The obvious tweak is to have looting and crafting occupy different spheres. For example you loot your bow but have to craft the arrows. I don’t know if this is better than just buying arrows directly though. One option is to have stronger arrows that are craftable by relatively rare materials. This is difficult to balance though. Most games seem to give you too many or not enough of a particular item.
I have also thought about systems where you can deconstruct loot for crafting materials to customize the item you really wanted to drop in the first place. Like maybe a good magic sword drops, but your character uses a mace, so you need the sword + other items to reforge it into a mace. That does kinda get back to the whole “loot with extra steps” piece though.
On the other hand, you might be right about the different spheres bit. Crafting could maybe govern consumables only, and the rest of the loot is just gear. If you want potions or scrolls or special arrows though, you need to collect plants and monster parts, etc. Hmm.
I have never understood the point of crafting in single player RPGs. back when I used to play offline rpgs I just used to skip anything to do with crafting altogether. I wouldn’t even have known crafted stuff could be better than dropped because I’d never have seen it.
I always refer back to my five years playing tabletop RPGs before I moved to CRPGs: I can’t recall one single time any GM tried to introduce any form of crafting or that any player asked for it. AD&D did have some kind of crafting system I vaguely remember seeing in the books but I never saw it used. About the closest we ever got was taking something to an NPC, asking them to make something out of it, going away to do something interesting, then coming back later, paying them and buggering off again.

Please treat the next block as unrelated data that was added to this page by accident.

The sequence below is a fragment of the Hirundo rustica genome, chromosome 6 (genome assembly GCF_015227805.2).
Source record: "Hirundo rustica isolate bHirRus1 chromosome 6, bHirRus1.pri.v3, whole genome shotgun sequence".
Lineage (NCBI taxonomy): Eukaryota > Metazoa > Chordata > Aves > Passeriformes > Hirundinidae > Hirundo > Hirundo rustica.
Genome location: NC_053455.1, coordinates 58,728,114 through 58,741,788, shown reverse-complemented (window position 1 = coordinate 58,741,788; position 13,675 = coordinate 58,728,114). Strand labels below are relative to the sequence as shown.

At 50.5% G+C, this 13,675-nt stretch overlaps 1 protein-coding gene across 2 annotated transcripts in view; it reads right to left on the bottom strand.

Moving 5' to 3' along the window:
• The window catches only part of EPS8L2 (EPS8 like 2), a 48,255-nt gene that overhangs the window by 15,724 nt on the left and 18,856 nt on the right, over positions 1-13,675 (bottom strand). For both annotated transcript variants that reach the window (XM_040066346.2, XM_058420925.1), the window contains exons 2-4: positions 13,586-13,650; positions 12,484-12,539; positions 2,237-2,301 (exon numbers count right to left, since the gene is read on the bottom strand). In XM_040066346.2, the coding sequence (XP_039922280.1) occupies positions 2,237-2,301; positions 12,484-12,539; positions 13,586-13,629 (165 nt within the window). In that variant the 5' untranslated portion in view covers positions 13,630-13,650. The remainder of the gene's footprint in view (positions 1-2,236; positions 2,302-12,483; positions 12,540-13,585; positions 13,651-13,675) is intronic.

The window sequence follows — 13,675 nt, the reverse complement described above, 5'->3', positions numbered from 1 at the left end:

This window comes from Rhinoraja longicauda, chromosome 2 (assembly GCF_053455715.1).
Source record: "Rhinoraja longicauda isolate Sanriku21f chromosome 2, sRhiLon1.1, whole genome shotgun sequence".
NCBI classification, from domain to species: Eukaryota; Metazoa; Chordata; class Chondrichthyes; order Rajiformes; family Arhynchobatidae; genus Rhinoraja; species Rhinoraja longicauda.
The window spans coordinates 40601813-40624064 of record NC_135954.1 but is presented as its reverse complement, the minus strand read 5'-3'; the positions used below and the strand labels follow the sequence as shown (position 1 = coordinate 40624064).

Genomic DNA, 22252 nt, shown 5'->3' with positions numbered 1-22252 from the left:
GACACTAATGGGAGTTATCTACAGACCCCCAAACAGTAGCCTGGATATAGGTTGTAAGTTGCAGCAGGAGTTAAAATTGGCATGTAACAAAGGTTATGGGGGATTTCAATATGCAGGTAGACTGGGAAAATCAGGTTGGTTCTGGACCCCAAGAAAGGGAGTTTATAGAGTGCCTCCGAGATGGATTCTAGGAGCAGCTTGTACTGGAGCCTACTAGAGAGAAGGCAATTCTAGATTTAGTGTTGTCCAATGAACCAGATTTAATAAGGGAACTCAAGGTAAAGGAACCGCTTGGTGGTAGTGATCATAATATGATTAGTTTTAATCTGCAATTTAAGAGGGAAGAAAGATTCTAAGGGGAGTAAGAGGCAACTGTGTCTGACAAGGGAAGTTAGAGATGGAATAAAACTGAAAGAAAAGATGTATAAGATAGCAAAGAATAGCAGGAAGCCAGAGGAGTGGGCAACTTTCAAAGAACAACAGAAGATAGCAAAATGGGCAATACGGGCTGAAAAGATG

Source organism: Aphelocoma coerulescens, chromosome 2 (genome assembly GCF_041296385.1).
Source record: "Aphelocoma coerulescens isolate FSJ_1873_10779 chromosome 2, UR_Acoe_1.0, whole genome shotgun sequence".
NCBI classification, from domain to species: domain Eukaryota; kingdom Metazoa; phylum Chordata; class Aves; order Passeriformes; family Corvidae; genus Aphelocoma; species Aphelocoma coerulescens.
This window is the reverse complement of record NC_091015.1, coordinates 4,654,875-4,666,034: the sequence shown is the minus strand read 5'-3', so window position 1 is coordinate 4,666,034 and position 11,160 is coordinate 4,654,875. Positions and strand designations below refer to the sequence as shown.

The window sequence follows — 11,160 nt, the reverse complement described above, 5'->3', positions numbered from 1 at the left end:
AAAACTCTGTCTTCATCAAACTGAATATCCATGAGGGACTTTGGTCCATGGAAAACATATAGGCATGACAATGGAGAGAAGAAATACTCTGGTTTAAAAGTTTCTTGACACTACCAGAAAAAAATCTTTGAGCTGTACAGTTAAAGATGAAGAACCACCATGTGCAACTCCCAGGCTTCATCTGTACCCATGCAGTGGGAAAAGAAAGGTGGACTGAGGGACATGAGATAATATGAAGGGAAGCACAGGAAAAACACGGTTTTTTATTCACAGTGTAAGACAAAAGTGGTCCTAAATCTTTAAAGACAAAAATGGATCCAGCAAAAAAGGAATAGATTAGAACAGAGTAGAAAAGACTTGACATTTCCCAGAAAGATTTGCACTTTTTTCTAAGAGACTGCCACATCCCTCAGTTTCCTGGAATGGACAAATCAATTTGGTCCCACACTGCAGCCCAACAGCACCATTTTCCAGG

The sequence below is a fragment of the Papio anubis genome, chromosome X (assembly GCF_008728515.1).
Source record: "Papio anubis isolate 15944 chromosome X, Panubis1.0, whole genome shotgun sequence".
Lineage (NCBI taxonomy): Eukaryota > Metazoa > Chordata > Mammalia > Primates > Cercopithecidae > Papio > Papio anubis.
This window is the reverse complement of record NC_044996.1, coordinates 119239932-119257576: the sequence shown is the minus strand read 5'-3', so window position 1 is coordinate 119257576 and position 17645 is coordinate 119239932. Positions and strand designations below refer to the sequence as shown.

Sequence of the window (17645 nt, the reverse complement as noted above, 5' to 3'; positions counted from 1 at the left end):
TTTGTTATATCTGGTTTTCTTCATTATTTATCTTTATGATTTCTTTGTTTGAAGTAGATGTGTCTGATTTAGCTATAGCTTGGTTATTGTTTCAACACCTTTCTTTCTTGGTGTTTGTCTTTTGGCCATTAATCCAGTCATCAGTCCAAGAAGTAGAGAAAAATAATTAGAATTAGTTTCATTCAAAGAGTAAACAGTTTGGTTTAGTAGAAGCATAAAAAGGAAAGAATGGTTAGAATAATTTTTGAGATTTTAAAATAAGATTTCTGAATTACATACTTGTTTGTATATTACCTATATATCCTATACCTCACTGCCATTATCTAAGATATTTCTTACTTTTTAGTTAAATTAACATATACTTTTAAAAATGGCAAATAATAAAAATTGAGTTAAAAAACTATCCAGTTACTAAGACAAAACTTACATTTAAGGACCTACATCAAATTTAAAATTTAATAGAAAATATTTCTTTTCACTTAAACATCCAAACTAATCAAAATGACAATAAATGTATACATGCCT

It took me years to see the point of crafting in MMOs but I did, eventually. If there’s not a need to prop up an economy and create social bonds, though, surely it’s completely redundant?
One reason to have a crafting system is sort of explained in the post: it gives you a reason to make a bunch of items interactable within the game itself. Not every broom in Skyrim has a purpose, but the fact that you can snatch butterflies out of the air and turn them into potions opens up the world in a “realistic” way such that making brooms collectible makes sense. Crafting also allows you to tailor your items in a more customizable way, e.g. crafting Fire Wands instead of Ice Wands simply because you like the debuff better, etc.
That’s typically a very fine needle to thread though, and most games swing too much one way or the other. Hard to be motivated to do quests when there isn’t an item in the game more powerful than one you already crafted hours ago. Thus, weak crafting is “safer,” but it comes with its own problems too.